According to NASA’s Skycal, the waning moon will be in conjunction with Venus at 4:52 a.m. EDT (0843 GMT) on June 19. The pair will rise at about 4:11 a.m. in New York City, according to In-The-Sky.org, and won’t get very high â€” perhaps 8 degrees â€” before the sky gets light. The moon will be a thin crescent, about three-quarters of a degree away and to the left of Venus.Â
Other planets will also be visible on the night of June 21-22. By 11:30 p.m. local time in mid-northern latitudes Jupiter and Saturn will be in the southeast, with Saturn a little below and to the left of Jupiter. Saturn is in the constellation Capricornus, the sea goat, while Jupiter is in Sagittarius, the archer.Â
To find them, look nearly due south and find the reddish star Antares â€” the “heart” of the constellation Scorpius â€” and follow its curved line of stars that marks the body and the tail of the scorpion. To the left of it one can see Sagittarius’ teapot-shaped grouping of stars. Jupiter will be as bright or brighter than the stars in Sagittarius and emit a steady, yellow-white light, whereas stars often seem to twinkle. (This is because stars are basically point sources of light, whereas planets show a disk, even if that disk is too small to consciously notice).Â
The red planet Mars rises at about 12:58 a.m. in New York City on the morning of June 22; by 3:30 a.m. local time it is about 27 degrees above the southeastern horizon in the constellation Aquarius, the water bearer.Â
Summer constellations shineÂ
High in the eastern sky, by 10 p.m. local time, the constellations of Lyra, Cygnus and Aquila will show the asterism the Summer Triangle, consisting of the stars Vega (Alpha Lyrae), Deneb (Alpha Cygni) and Altair (Alpha Aquilae). During the summer Vega, one of the brightest stars visible from the Northern Hemisphere, reaches near the zenith near the midnight hours, and the asterism also frames part of the Milky Way. From a dark-sky site one can see it stretch from Sagittarius to the Cassiopeia constellation in the north.Â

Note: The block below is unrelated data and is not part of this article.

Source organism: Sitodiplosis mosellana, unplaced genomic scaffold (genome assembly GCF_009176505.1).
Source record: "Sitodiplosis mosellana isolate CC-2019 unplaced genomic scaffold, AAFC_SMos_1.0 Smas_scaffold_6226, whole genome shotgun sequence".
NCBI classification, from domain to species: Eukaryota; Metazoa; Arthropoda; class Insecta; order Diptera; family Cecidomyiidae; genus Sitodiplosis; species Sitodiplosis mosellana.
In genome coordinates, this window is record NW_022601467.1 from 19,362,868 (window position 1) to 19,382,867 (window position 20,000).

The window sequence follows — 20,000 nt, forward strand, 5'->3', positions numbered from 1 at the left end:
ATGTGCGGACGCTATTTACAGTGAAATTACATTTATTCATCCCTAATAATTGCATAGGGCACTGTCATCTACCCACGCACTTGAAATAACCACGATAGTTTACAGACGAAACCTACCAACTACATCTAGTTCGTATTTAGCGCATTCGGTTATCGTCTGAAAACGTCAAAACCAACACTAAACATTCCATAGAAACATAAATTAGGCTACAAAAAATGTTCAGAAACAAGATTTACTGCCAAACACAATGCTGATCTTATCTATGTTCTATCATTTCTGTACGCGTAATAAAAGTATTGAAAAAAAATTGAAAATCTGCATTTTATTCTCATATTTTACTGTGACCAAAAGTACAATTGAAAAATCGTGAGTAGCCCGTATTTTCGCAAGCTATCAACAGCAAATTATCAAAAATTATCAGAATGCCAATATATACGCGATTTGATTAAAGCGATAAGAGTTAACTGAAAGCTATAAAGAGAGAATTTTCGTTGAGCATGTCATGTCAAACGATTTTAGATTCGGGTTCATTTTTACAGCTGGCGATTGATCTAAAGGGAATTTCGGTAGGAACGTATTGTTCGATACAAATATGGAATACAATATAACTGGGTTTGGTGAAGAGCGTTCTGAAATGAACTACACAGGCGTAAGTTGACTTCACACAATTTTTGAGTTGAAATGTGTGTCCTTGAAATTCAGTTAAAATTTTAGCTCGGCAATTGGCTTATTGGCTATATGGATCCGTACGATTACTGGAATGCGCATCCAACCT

Cassiopeia is a legendary figure, representing a queen of Aethiopia who was married to king Cepheus. Cassiopeia boasted her daughter Andromeda was more beautiful than the sea-nymphs, the Nereids. This angered Poseidon, the god of the seas, who sent a monster to attack the coast. An oracle said that the only way to stave off the attacks was to sacrifice her daughter to a sea monster, often represented by the constellation Cetus. Andromeda was saved, and the monster defeated by Perseus.Â
Cepheus and Cassiopeia are both visible in the sky together for most of the year in the Northern Hemisphere, as both are near the north celestial pole and Cepheus never sets north of about 45 degrees latitude. Just south of the “W” shape of Cassiopeia is the Andromeda constellation, which rises after midnight, and just east of Cassiopeia is Perseus, which follows and becomes visible by about 1 a.m. local time.
On the night of the new moon, since the sky will be free of any interfering moonlight, the Andromeda constellation offers a naked-eye view of the Andromeda galaxy, which can be spotted away from city lights as a smudge of light in Andromeda; one can find it by tracing a line between the leftmost stars of Cassiopeia southwards.Â